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Chronic Stress and Your Body

Certain signs and symptoms could be hinting that life’s pressures may be getting the best of you
Written by 
Canyon Ranch Staff
Canyon Ranch Reviewer: 
Updated on: 
November 8, 2013

Acceptance and perseverance are solutions some often turn to when faced with chronic stress. This is the way it is. I just have to keep moving ahead. While “toughening up” may be one way to reconcile a constant barrage of stress in your mind, your body can’t be fooled. Chronic stress, that which is tightly woven into the fabric of your daily life, taxes your mind and your body with a burden that compounds over time. What may have once been an occasional sleepless night or passing headache can manifest into chronic pain, anxiety, sexual dysfunction and more.

Understanding Chronic Stress

Simply put, stress is your body's reaction to any perceived threat. A threat can be physical (a car that cuts you off on the highway) or mental (the nagging worry that you may lose your job). When you encounter a stressor, your brain triggers your nervous system to release certain hormones, such as adrenaline and cortisol, into your bloodstream. These hormones send your body into high alert, preparing it to protect itself, which is commonly referred to as fight or flight mode.

This makes your blood pressure rise, your heart rate speed and your muscles tighten, among other things. Staying in this mode for a short time isn’t harmful and is normal—it can even be necessary for survival. But it doesn’t take a campsite encounter with a grizzly bear to trigger that response. You can also enter fight or flight mode from more minor frustrations, like long commutes home or a tense work environment. And when those stressors persist, when you never get a break from that elevated state, that’s what leads to chronic stress, turning a helpful physiological response into a potentially harmful one.

Symptoms of Too Much Stress

Chronic stress can be difficult to recognize on your own—not just because we often don’t take the time to reflect on how we’re feeling, but because people’s bodies react to it in different ways. The mental and physical effects of chronic stress may creep up slowly or even fly under the radar, or they may announce their presence in the way of symptoms like the following:

  • Chest pains or difficulty breathing
  • Elevated cholesterol levels
  • Back pain or muscle stiffness
  • Headaches
  • Weight gain or loss
  • Sleep problems
  • Eczema or other skin conditions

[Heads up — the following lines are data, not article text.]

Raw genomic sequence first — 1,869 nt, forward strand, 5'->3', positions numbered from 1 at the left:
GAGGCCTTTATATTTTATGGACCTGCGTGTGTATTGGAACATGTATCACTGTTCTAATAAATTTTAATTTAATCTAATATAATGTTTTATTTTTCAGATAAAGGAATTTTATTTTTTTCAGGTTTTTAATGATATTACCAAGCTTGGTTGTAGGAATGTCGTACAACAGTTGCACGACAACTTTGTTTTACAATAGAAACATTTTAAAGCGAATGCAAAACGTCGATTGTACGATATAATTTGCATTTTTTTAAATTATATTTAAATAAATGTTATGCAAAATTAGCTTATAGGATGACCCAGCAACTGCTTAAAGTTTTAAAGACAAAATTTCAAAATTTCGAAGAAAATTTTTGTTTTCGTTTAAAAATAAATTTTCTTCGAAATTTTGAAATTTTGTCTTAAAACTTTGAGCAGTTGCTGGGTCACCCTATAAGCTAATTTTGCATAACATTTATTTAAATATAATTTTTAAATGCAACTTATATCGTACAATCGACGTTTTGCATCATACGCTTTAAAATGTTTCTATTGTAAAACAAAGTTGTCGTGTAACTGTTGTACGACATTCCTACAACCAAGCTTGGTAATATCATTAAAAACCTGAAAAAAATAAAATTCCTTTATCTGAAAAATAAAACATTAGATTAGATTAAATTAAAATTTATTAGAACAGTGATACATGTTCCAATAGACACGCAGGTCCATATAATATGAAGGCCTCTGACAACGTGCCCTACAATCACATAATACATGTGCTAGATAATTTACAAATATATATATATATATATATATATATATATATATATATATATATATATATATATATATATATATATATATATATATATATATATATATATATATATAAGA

• Sexual dysfunction
  • Asthma attacks
  • Anxiety or panic attacks
  • Problems with relationships or social withdrawal
  • Excessive smoking, drug or alcohol use
  • Lack of productivity
  • Impulsive behavior
  • Feeling of hopelessness or apathy

These are some of your body’s warning signs that your chronic stress needs better management and that it is starting to—or has already—made its mark on your overall health. Listen to your body and raise any concerns to your doctor, who can examine your case further and determine if stress—or an unrelated illness with similar symptoms—is the root cause of your problems.

Tips for Managing Stress

We know that this can be easier said than done, but if you are living with chronic stress, it’s important to try taking steps to reduce it—hopefully well before any of the above symptoms appear. Mustering up the will to keep going through tough times may seem admirable in some cases, like when you overtax yourself in the course of caring for an ailing loved one, but staying on your stressful path isn’t worth it if you compromise your health in the process.  

These techniques can help you on your way to managing your stress effectively:

  • Talk to someone. A sympathetic ear can help you feel less anxious and overwhelmed, and expressing your emotions—rather than keeping them bottled up—can keep negative feelings like resentment from building and adding to your stress. Researchers suspect that having a support system to lean on during tough times helps curb the amount of cortisol in your body. You may find it helpful to talk to family, friends, clergy, a doctor or therapist.
  • Make time for fun. Sign up for an interesting class or activity you’ve been wanting to try. Doing something you enjoy triggers a release of the feel-good brain chemical dopamine, which can help minimize stress symptoms.
  • Join a volunteer group or other organization. Studies have shown that helping others reduces activity in the part of the brain responsible for triggering the stress response.
  • Breathe. Deep breathing reduces heart rate and lowers blood pressure, making it a powerful stress reduction technique that can be done anytime, anywhere. Several times a day, try to take long, slow, deep breaths and then slowly release them. This can help calm your nervous system.
  • Get moving regularly. Exercise of any kind—at the gym, in a yoga class or playing a game of tag with your kids—is a proven stress buster. Researchers at Southern Methodist University found that people who exercise regularly report fewer symptoms of anxiety, stress and depression. Among other benefits, working up a sweat can help you sleep better as well.
Reference(s) 
American Psychological Association
American Psychosomatic Medicine Society
Helpguide.org
Mayo Clinic
National Institutes of Health